ezyang’s blog

the arc of software bends towards understanding

February, 2012

Visualizing range trees

Range trees are a data structure which lets you efficiently query a set of points and figure out what points are in some bounding box. They do so by maintaining nested trees: the first level is sorted on the x-coordinate, the second level on the y-coordinate, and so forth. Unfortunately, due to their fractal nature, […]

  • February 26, 2012

Anatomy of “You could have invented…”

The You could have invented... article follows a particular scheme: Introduce an easy to understand problem, Attempt to solve the problem, but get stuck doing it the "obvious" way, Introduce an easy to understand insight, Methodically work out the rest of the details, arriving at the final result. Why does framing the problem this way […]

  • February 23, 2012

Transcript of “Inventing on Principle”

Here is a full transcript to Github of Bret Victor's "Inventing on Principle". It was transcribed by me, An Yu and Tal Benisty. Below is a copy of the transcript which I will endeavor to keep up to date with the Github copy. The original content was licensed under CC-BY. [[0:07]] So, unlike the previous […]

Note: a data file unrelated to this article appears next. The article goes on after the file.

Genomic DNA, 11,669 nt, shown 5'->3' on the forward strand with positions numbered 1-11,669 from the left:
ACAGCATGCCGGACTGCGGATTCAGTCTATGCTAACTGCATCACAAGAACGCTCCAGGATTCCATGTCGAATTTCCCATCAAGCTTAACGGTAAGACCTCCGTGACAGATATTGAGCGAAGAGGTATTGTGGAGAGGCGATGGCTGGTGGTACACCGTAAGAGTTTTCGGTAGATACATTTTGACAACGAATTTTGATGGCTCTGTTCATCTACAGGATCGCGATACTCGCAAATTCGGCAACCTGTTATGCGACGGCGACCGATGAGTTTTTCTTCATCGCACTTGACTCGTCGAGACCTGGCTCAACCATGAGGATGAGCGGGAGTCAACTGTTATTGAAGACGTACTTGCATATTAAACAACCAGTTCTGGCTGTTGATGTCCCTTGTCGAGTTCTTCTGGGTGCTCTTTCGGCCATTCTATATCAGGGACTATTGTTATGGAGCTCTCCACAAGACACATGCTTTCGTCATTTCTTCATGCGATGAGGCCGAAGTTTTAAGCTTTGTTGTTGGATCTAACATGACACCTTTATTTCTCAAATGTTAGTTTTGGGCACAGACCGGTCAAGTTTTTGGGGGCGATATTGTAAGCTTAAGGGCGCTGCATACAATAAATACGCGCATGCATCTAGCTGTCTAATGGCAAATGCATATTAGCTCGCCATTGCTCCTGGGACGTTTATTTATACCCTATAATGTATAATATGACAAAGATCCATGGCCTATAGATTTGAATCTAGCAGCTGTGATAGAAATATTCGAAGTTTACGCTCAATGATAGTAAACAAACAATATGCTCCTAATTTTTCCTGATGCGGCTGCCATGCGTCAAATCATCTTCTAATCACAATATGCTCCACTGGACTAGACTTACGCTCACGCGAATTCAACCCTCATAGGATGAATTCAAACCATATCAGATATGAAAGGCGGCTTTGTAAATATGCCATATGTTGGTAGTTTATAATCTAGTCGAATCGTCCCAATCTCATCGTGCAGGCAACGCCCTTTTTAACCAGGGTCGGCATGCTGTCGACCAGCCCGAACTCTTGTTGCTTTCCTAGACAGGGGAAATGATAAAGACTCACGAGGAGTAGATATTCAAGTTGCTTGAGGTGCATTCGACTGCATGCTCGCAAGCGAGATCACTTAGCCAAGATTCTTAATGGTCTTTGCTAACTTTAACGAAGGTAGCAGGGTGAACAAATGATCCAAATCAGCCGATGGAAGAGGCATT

• February 20, 2012

Travel: Spring 2012 Edition

For various reasons (mostly PhD-related) I will be traveling a bit over the next month. February 29 to March 2 in Princeton, NJ March 5 to March 7 in Pittsburgh, PA March 9 to March 12 in Palo Alto, CA Let me know if you're any of these areas and want to say hi!

  • February 18, 2012

How to build DRM you can trust

Abstract. Proof-carrying code can be used to implement a digital-rights management scheme, in the form of a proof-verifying CPU. We describe how this scheme would work and argue that DRM implemented this way is both desirable and superior to trusted (“treacherous”) computing schemes. This scheme permits users to retain control over their own machines, while […]

  • February 15, 2012